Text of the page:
Keep trans fat off your frying pan, says MoH nutrition unit

National 2 minutes, 12 seconds


THE Community Nutrition Division of Health Services Department of the Ministry of Health (MoH) is advising the public to cook their meals in unsaturated and plant-based liquid oils instead of cooking oils that are high in trans fat.

In an email interview with The Brunei Times, the division said cooking oils are estimated to be 99 per cent fat, which makes them very ‘calorific’.

This means excessive intake may lead to weight gain, which can further lead to long-term health issues as each gram of fat gives nine kcal of energy, which is higher compared to only four kcal for each gram of carbohydrate and protein, said the Community Nutrition Division.

The MoH is advising consumers to replace their cooking oil for healthier options.

These oils include olive, canola, sunflower, corn and soya bean, as these oil can help reduce risk factors associated with non-communicable diseases (NCDs) such as heart disease, stroke and diabetes, said the ministry.

The ministry’s Community Nutrition Division added that even though oils are considered a fat, the fat in some oils is healthier compared to others.

All oils contain a combination of three fats – monounsaturated, polyunsaturated, saturated fats and trans fat.

The MoH said monounsaturated fats and polyunsaturated fats are categorised under the ‘good fats’ which can improve cholesterol levels, aid in reducing inflammation and can stabilise heart rhythms.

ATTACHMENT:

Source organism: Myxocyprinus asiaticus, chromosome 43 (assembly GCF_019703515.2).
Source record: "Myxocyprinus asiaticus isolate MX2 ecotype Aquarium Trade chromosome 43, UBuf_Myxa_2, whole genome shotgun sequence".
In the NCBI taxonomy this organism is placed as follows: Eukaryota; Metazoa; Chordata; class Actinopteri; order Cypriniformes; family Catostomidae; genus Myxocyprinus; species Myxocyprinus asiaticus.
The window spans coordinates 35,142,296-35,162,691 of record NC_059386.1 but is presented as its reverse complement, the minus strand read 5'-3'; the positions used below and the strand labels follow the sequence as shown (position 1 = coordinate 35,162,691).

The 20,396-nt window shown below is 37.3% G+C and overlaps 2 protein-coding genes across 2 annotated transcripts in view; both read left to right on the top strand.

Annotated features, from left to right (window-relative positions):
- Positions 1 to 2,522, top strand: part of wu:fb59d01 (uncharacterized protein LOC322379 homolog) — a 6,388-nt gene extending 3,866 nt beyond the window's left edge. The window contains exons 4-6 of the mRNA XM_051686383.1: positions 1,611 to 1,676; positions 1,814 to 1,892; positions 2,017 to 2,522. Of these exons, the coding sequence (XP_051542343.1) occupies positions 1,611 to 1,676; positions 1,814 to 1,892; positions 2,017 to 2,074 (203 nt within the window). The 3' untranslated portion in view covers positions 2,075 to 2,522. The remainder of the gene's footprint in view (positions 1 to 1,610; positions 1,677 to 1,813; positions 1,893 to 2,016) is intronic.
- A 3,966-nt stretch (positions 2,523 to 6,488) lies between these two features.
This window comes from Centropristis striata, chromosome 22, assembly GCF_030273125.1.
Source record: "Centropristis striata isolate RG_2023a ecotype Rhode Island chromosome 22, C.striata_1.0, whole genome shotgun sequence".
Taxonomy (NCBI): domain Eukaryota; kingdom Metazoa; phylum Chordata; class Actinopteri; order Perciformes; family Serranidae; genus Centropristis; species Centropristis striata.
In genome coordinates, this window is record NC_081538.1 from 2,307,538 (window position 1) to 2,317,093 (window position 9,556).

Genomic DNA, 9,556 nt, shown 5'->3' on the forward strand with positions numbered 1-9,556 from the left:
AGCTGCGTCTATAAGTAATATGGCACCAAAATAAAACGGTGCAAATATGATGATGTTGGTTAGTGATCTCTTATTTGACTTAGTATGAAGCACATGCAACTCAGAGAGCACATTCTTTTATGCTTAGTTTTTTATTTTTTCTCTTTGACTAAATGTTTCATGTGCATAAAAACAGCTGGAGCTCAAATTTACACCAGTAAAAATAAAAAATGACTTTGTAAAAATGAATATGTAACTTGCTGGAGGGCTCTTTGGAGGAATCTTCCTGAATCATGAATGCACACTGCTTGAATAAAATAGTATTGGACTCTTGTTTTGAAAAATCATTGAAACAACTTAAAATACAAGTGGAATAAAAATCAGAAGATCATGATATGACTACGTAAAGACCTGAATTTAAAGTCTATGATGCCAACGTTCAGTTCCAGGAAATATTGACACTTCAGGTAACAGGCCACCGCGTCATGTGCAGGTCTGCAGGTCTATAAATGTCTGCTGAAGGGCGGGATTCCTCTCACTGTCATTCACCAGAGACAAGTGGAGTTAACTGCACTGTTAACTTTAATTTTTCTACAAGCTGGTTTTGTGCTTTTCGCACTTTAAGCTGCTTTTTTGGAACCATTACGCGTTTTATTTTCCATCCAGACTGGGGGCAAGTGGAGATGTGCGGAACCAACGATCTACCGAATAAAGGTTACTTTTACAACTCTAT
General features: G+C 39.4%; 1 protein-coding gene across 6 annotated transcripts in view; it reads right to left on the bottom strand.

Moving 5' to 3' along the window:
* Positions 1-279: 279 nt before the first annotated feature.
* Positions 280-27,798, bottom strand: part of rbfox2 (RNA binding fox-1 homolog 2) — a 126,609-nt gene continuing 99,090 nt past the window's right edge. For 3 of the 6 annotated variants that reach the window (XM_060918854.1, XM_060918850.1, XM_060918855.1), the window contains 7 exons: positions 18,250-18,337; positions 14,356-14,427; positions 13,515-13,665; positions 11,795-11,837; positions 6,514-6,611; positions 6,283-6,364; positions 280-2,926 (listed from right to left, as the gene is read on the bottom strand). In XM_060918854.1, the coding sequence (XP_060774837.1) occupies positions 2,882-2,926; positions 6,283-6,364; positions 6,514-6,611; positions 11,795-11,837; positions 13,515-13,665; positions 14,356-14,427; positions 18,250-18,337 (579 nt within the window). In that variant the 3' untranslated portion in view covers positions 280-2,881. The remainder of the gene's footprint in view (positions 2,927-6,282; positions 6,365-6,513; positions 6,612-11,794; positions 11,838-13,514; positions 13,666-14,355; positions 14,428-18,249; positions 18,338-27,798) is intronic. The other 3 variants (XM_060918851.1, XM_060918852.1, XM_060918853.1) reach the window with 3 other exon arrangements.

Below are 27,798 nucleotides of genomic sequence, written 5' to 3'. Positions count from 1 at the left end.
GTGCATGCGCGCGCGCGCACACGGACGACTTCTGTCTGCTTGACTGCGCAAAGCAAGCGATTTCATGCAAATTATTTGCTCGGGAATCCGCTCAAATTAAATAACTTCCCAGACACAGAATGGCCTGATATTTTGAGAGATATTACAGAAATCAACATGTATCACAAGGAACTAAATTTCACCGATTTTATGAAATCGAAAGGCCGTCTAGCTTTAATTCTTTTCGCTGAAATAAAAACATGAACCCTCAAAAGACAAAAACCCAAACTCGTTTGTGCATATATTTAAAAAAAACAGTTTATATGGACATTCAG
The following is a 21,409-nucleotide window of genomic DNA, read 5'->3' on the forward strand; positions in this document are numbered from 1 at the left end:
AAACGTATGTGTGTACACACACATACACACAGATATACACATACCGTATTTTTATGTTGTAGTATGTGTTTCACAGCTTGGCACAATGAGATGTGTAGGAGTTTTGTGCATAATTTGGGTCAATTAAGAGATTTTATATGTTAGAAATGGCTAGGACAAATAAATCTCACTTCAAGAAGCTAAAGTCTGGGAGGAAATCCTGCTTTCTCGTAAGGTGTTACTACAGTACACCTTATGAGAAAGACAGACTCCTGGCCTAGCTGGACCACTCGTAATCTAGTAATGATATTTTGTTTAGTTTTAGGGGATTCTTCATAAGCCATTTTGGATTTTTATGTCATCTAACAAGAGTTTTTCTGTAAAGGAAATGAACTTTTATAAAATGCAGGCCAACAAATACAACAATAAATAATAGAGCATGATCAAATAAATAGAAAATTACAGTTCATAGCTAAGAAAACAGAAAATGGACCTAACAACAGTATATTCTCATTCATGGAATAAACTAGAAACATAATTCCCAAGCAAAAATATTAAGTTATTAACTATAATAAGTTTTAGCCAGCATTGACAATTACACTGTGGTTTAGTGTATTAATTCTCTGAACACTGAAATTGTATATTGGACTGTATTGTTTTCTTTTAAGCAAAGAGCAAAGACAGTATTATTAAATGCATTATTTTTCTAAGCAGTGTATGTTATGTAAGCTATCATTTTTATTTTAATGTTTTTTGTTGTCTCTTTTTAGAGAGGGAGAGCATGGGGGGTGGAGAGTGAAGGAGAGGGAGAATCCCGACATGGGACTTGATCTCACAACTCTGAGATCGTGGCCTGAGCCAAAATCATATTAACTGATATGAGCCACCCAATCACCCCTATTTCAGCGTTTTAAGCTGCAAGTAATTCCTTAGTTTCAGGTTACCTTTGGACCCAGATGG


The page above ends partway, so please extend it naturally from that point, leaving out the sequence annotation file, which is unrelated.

These fats are normally found in plant-based oils like avocado oils, pumpkin seeds, almond oils, canola oils and flax-seed oils.

Studies say that heating up vegetable oils lead to the release of high concentrations of chemicals called aldehydes, which have been linked to illnesses including cancer, heart disease and dementia.

Aldehydes are an organic compound which yields acids when oxidised and alcohols when reduced.

Research show “a typical meal of fish and chips”, fried in vegetable oil, contain as much as 100 to 200 times more toxic aldehydes than the safe daily limit set by the World Health Organisation.

In contrast, heating up butter and olive oil produced much lower levels of aldehydes, while coconut oil produced the lowest levels of the harmful chemicals.

The health ministry said not all oils can withstand the heat of cooking and every cooking oil releases different amounts of chemicals depending on its kind.

Choosing the right oil with the right smoking point becomes imperative, it added.

Smoke point, it said, is the temperature at which oil begins to smoke continuously and can be seen as bluish smoke.

As part of healthy eating, the ministry is also advising the public to limit deep fried dishes to twice a week, as frequent consumption can lead to weight related diseases.

The Brunei Times